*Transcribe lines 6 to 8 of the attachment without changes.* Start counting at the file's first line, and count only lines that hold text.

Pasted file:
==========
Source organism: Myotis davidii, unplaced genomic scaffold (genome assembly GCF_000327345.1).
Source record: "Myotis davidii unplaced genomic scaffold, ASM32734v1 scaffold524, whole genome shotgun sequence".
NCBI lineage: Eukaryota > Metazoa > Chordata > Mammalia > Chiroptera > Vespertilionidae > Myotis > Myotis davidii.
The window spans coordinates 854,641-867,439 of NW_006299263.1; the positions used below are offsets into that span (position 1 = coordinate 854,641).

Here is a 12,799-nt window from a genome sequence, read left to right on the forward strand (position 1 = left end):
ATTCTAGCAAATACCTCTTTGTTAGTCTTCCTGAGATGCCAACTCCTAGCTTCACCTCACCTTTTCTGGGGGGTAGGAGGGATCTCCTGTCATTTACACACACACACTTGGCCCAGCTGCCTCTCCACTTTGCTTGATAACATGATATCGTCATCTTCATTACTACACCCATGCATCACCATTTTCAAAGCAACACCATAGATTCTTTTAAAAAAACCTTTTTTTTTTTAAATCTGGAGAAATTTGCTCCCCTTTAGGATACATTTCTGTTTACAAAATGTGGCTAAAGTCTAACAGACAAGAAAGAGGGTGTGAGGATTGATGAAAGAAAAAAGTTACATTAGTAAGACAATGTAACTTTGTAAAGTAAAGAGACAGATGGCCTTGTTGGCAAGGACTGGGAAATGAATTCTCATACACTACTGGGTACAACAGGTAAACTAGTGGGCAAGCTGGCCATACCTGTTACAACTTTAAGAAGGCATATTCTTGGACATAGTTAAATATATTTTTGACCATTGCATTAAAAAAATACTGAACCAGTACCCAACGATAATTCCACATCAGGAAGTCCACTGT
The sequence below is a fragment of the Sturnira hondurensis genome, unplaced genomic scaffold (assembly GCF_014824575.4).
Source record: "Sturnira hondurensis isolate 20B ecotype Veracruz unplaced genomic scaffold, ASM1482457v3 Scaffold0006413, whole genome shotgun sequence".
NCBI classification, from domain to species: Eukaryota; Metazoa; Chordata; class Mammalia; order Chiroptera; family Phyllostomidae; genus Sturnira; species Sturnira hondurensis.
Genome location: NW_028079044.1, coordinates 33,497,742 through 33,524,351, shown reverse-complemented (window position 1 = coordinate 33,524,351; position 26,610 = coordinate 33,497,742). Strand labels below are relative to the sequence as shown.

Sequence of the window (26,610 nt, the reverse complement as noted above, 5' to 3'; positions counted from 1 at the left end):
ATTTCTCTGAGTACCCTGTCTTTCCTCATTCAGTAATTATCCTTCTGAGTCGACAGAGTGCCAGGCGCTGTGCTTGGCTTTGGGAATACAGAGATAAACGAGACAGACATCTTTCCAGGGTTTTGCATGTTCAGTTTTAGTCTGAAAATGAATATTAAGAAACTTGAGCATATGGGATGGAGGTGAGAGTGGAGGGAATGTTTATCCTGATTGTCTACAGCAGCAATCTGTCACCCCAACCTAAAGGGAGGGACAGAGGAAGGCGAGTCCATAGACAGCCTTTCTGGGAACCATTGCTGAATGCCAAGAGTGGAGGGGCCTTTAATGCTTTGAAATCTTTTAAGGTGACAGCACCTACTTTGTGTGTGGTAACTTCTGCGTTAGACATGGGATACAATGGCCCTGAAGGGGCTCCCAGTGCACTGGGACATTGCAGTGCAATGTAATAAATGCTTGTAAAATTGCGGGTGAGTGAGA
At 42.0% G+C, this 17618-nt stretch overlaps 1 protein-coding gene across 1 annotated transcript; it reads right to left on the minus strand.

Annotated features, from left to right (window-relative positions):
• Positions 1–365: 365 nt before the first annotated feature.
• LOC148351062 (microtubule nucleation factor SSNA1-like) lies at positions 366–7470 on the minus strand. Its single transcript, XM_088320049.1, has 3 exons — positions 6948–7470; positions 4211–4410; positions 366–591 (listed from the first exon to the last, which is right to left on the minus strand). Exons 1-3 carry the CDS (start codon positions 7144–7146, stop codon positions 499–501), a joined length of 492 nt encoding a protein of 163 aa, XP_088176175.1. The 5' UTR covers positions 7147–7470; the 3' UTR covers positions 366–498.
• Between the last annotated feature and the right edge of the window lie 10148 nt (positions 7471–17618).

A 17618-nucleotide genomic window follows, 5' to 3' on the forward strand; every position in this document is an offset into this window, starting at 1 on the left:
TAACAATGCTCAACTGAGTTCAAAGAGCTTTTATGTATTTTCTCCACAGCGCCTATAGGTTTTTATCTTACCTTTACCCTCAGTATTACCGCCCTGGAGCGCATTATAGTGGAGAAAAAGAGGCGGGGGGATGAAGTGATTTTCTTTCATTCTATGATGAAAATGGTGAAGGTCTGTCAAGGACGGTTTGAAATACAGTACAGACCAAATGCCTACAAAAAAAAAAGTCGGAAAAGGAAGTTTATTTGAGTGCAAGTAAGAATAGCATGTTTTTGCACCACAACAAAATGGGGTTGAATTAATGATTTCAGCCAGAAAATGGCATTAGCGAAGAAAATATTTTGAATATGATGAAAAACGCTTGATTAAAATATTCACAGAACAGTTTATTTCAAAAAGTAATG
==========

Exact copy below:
ATTCTAGCAAATACCTCTTTGTTAGTCTTCCTGAGATGCCAACTCCTAGCTTCACCTCACCTTTTCTGGGGGGTAGGAGGGATCTCCTGTCATTTACACACACACACTTGGCCCAGCTGCCTCTCCACTTTGCTTGATAACATGATATCGTCATCTTCATTACTACACCCATGCATCACCATTTTCAAAGCAACACCATAGATTCTTTTAAAAAAACCTTTTTTTTTTTAAATCTGGAGAAATTTGCTCCCCTTTAGGATACATTTCTGTTTACAAAATGTGGCTAAAGTCTAACAGACAAGAAAGAGGGTGTGAGGATTGATGAAAGAAAAAAGTTACATTAGTAAGACAATGTAACTTTGTAAAGTAAAGAGACAGATGGCCTTGTTGGCAAGGACTGGGAAATGAATTCTCATACACTACTGGGTACAACAGGTAAACTAGTGGGCAAGCTGGCCATACCTGTTACAACTTTAAGAAGGCATATTCTTGGACATAGTTAAATATATTTTTGACCATTGCATTAAAAAAATACTGAACCAGTACCCAACGATAATTCCACATCAGGAAGTCCACTGT
The sequence below is a fragment of the Sturnira hondurensis genome, unplaced genomic scaffold (assembly GCF_014824575.4).
Source record: "Sturnira hondurensis isolate 20B ecotype Veracruz unplaced genomic scaffold, ASM1482457v3 Scaffold0006413, whole genome shotgun sequence".